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Tollerton Control

Tollerton Control

If a short, fast train proceeds over two adjacent track circuits of different designs and - critically - response speeds, the train could momentarily disappear until the second track circuit has registered occupancy. This can cause route locking to drop, resulting in pointwork ahead of the train being unlocked. This is obviously a very undesirable situation so Tollerton Control was invented to deal with this situation.

This is achieved by one of two methods:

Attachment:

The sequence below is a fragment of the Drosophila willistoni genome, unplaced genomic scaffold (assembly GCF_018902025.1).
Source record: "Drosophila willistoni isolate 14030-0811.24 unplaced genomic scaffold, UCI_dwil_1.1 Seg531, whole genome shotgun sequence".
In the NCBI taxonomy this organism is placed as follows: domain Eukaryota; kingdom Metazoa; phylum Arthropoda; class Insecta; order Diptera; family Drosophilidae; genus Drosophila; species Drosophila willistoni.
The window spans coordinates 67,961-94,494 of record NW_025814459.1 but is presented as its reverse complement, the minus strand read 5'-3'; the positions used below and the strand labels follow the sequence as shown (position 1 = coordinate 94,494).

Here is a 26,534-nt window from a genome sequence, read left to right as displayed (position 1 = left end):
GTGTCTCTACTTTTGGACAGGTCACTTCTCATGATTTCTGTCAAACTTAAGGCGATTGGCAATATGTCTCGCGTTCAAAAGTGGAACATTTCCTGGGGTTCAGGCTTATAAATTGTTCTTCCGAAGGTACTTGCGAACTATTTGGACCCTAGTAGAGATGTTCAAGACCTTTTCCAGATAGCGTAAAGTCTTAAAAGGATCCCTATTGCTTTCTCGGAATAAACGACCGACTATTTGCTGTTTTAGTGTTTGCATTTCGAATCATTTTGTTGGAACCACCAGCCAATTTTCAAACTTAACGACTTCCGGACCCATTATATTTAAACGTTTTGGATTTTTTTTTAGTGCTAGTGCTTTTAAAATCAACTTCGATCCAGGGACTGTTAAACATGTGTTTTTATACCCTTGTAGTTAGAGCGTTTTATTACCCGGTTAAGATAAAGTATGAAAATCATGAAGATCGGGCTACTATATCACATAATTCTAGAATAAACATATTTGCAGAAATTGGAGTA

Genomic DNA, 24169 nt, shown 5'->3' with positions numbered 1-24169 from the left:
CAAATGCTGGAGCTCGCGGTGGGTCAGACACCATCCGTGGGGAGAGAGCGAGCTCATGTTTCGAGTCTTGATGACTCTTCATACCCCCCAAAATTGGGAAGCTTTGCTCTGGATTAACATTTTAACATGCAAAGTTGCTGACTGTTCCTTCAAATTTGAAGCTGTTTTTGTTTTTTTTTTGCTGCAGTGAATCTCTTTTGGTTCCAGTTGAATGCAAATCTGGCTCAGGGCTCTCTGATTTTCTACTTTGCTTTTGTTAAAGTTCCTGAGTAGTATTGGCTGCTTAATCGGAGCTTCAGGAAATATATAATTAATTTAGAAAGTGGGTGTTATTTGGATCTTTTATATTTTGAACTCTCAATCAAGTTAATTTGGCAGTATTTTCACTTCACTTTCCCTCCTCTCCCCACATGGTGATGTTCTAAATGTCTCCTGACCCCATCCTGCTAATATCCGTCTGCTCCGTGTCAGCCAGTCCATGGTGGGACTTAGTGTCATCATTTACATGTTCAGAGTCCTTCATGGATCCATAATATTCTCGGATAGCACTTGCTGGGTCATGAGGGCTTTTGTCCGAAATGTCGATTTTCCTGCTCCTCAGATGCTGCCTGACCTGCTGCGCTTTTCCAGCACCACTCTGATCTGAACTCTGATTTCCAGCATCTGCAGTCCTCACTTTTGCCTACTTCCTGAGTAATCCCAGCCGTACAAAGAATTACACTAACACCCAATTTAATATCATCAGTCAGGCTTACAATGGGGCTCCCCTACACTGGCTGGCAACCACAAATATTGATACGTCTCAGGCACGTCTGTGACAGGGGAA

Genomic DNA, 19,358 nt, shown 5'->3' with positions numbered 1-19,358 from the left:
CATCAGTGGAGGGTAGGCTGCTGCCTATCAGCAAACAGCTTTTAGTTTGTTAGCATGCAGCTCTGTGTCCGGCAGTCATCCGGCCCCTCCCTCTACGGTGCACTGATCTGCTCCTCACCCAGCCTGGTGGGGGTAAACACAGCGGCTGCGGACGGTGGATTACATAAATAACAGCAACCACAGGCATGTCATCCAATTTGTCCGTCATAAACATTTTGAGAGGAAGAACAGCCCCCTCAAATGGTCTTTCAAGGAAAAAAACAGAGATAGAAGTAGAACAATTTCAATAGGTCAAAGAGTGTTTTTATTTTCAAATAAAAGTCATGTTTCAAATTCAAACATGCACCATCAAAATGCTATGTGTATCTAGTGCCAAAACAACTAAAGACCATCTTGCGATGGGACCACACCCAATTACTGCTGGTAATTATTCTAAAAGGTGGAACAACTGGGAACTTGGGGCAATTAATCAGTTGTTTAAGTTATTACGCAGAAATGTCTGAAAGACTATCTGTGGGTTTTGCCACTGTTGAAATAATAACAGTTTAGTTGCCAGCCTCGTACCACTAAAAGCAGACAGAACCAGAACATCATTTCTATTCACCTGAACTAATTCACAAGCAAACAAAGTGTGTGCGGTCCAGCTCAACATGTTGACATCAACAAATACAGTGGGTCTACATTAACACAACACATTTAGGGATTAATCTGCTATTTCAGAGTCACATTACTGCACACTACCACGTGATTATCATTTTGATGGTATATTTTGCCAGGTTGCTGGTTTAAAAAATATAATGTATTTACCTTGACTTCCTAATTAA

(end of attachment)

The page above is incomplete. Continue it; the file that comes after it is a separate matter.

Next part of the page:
• By delaying the clearance of the first track circuit for a longer time than the occupancy of the second track circuit (more common)
  • By not allowing the first track circuit to register clear until the second track circuit has registered occupied (less common as it's complicated and prone to problems during perturbed operation).

With the masses of axle counters now out there, this has happened with axle counter heads, due to the exit of one axle counter section being fed to a different evaluator than the entering of another axle counter section. The messages from the different evaluators have not necessarily arrived in the correct sequence back to the interlocking, causing the same effect as above.

Last edited by GeoffM on 15/09/2016 at 03:00